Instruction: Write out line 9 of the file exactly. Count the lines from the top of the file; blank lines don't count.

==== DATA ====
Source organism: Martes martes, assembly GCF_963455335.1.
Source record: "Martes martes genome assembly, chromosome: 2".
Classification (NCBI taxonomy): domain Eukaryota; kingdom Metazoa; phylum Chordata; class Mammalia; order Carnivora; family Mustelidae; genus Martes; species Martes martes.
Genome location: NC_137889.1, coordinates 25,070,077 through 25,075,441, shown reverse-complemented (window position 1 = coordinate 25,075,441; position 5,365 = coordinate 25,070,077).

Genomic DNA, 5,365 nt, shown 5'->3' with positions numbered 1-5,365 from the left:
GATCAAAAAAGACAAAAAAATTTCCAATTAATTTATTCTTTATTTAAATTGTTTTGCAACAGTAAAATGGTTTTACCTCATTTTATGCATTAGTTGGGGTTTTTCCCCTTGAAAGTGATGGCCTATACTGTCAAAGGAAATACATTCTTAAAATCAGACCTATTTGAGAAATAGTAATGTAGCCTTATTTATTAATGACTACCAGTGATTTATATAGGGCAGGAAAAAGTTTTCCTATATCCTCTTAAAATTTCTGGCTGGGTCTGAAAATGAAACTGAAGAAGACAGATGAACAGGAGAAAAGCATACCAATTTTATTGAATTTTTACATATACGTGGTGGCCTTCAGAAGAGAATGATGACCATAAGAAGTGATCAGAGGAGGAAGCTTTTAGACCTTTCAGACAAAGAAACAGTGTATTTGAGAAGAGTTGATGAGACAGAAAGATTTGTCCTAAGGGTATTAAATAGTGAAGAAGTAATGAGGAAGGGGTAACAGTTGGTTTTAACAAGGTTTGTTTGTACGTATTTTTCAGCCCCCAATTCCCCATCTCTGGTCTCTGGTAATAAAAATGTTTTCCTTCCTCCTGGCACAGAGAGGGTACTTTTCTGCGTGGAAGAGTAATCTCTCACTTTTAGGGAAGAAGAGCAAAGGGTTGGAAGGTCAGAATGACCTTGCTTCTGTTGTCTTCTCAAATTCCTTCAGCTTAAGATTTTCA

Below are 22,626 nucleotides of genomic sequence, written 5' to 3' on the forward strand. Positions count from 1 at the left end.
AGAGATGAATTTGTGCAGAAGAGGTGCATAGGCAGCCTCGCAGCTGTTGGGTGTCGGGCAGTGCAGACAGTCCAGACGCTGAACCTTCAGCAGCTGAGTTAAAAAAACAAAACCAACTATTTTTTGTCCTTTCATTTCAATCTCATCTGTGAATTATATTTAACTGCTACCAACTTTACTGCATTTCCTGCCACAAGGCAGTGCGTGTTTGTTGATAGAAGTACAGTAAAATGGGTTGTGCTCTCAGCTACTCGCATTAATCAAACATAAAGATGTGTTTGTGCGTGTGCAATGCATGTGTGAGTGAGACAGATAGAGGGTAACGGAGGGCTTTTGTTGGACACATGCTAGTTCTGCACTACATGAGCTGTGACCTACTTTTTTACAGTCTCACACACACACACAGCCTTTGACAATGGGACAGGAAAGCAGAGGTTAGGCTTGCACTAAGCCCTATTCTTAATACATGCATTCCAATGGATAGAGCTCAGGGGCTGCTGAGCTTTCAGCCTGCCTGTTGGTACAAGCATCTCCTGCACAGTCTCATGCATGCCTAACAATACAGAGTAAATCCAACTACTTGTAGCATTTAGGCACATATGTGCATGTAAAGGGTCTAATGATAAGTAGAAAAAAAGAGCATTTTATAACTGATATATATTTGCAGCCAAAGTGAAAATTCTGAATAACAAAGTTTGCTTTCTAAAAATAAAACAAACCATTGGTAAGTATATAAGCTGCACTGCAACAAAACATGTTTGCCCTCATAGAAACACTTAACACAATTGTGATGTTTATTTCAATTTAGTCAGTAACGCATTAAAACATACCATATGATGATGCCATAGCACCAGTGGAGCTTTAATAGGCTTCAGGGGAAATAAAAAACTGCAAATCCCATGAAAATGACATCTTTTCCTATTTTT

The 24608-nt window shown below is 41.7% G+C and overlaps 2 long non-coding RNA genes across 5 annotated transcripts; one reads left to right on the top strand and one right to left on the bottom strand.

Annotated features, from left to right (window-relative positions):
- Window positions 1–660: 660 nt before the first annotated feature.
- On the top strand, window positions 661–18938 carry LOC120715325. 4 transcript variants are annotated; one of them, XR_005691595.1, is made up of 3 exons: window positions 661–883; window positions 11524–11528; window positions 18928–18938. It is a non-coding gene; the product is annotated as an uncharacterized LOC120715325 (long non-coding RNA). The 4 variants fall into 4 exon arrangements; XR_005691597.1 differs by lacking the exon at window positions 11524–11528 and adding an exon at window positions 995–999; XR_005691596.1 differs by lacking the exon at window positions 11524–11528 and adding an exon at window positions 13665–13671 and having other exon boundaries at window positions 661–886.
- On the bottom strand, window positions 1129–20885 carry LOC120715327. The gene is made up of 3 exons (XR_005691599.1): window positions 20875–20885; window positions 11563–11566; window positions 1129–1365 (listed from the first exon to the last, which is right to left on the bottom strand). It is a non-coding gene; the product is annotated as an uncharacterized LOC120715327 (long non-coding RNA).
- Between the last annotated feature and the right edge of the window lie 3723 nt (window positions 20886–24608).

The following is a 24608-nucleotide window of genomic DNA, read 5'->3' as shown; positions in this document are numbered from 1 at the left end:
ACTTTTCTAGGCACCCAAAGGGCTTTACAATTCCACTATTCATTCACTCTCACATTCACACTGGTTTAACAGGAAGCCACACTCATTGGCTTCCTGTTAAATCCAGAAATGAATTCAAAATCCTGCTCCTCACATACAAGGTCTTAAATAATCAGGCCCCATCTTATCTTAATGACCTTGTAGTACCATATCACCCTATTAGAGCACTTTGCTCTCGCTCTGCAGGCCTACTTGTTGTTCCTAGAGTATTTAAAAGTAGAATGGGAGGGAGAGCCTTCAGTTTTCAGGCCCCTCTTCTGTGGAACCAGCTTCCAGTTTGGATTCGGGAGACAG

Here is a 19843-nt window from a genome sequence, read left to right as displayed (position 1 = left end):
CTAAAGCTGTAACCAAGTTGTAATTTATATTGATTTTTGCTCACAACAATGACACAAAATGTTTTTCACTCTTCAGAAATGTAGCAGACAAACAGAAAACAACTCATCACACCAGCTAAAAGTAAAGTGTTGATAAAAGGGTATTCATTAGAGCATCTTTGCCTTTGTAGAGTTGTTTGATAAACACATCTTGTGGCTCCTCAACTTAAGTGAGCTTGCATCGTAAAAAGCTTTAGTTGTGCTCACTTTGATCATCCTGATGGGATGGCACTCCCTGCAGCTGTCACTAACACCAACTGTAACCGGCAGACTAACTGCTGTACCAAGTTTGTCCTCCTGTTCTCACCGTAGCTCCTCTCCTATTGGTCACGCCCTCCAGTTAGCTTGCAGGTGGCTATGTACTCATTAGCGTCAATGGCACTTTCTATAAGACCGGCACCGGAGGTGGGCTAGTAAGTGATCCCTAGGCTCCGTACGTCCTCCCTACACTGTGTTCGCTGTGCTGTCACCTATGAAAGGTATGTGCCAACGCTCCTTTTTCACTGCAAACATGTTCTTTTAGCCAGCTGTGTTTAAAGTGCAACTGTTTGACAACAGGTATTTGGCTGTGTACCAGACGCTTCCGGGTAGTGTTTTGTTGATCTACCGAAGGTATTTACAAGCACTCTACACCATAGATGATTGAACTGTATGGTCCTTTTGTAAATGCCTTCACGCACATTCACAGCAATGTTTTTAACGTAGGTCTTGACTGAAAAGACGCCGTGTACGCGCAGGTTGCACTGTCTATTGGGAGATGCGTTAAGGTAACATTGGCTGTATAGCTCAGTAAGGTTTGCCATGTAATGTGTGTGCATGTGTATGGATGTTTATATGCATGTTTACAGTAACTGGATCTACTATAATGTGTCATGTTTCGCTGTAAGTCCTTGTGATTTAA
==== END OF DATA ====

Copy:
The 24608-nt window shown below is 41.7% G+C and overlaps 2 long non-coding RNA genes across 5 annotated transcripts; one reads left to right on the top strand and one right to left on the bottom strand.